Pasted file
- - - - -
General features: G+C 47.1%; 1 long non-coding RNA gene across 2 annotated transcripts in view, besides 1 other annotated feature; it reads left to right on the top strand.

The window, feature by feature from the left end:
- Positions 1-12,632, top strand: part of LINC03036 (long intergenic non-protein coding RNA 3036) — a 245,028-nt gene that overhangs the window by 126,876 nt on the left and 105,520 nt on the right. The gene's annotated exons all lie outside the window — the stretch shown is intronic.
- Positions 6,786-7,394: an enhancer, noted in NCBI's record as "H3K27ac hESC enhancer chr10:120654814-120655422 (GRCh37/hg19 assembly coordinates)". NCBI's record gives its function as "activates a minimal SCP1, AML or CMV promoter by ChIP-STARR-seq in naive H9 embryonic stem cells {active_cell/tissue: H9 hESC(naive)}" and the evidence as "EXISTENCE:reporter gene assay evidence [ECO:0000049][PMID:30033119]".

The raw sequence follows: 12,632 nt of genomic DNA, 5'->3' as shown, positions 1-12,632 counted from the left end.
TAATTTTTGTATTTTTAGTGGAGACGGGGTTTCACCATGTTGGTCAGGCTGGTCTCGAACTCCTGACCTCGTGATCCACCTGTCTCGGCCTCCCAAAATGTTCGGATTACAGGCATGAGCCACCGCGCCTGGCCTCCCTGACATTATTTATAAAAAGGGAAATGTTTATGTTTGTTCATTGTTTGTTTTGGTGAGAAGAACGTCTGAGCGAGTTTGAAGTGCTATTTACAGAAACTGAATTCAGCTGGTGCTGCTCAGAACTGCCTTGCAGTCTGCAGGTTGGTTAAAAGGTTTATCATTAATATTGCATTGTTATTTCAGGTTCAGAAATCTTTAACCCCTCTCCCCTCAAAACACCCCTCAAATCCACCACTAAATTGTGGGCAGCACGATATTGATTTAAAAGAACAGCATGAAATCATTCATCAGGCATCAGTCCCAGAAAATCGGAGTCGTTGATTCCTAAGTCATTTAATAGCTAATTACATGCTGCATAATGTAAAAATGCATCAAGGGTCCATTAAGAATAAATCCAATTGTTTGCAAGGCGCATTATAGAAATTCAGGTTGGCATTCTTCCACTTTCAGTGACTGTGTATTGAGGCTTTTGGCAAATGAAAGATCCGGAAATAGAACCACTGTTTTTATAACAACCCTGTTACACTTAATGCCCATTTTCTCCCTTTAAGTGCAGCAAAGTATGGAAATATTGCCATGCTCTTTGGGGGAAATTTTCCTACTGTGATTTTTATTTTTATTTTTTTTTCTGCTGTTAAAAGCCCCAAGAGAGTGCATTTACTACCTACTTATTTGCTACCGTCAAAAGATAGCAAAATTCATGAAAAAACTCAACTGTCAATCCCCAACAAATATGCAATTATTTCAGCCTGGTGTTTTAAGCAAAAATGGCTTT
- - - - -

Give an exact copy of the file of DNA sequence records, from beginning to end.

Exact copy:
General features: G+C 47.1%; 1 long non-coding RNA gene across 2 annotated transcripts in view, besides 1 other annotated feature; it reads left to right on the top strand.

The window, feature by feature from the left end:
- Positions 1-12,632, top strand: part of LINC03036 (long intergenic non-protein coding RNA 3036) — a 245,028-nt gene that overhangs the window by 126,876 nt on the left and 105,520 nt on the right. The gene's annotated exons all lie outside the window — the stretch shown is intronic.
- Positions 6,786-7,394: an enhancer, noted in NCBI's record as "H3K27ac hESC enhancer chr10:120654814-120655422 (GRCh37/hg19 assembly coordinates)". NCBI's record gives its function as "activates a minimal SCP1, AML or CMV promoter by ChIP-STARR-seq in naive H9 embryonic stem cells {active_cell/tissue: H9 hESC(naive)}" and the evidence as "EXISTENCE:reporter gene assay evidence [ECO:0000049][PMID:30033119]".

The raw sequence follows: 12,632 nt of genomic DNA, 5'->3' as shown, positions 1-12,632 counted from the left end.
TAATTTTTGTATTTTTAGTGGAGACGGGGTTTCACCATGTTGGTCAGGCTGGTCTCGAACTCCTGACCTCGTGATCCACCTGTCTCGGCCTCCCAAAATGTTCGGATTACAGGCATGAGCCACCGCGCCTGGCCTCCCTGACATTATTTATAAAAAGGGAAATGTTTATGTTTGTTCATTGTTTGTTTTGGTGAGAAGAACGTCTGAGCGAGTTTGAAGTGCTATTTACAGAAACTGAATTCAGCTGGTGCTGCTCAGAACTGCCTTGCAGTCTGCAGGTTGGTTAAAAGGTTTATCATTAATATTGCATTGTTATTTCAGGTTCAGAAATCTTTAACCCCTCTCCCCTCAAAACACCCCTCAAATCCACCACTAAATTGTGGGCAGCACGATATTGATTTAAAAGAACAGCATGAAATCATTCATCAGGCATCAGTCCCAGAAAATCGGAGTCGTTGATTCCTAAGTCATTTAATAGCTAATTACATGCTGCATAATGTAAAAATGCATCAAGGGTCCATTAAGAATAAATCCAATTGTTTGCAAGGCGCATTATAGAAATTCAGGTTGGCATTCTTCCACTTTCAGTGACTGTGTATTGAGGCTTTTGGCAAATGAAAGATCCGGAAATAGAACCACTGTTTTTATAACAACCCTGTTACACTTAATGCCCATTTTCTCCCTTTAAGTGCAGCAAAGTATGGAAATATTGCCATGCTCTTTGGGGGAAATTTTCCTACTGTGATTTTTATTTTTATTTTTTTTTCTGCTGTTAAAAGCCCCAAGAGAGTGCATTTACTACCTACTTATTTGCTACCGTCAAAAGATAGCAAAATTCATGAAAAAACTCAACTGTCAATCCCCAACAAATATGCAATTATTTCAGCCTGGTGTTTTAAGCAAAAATGGCTTT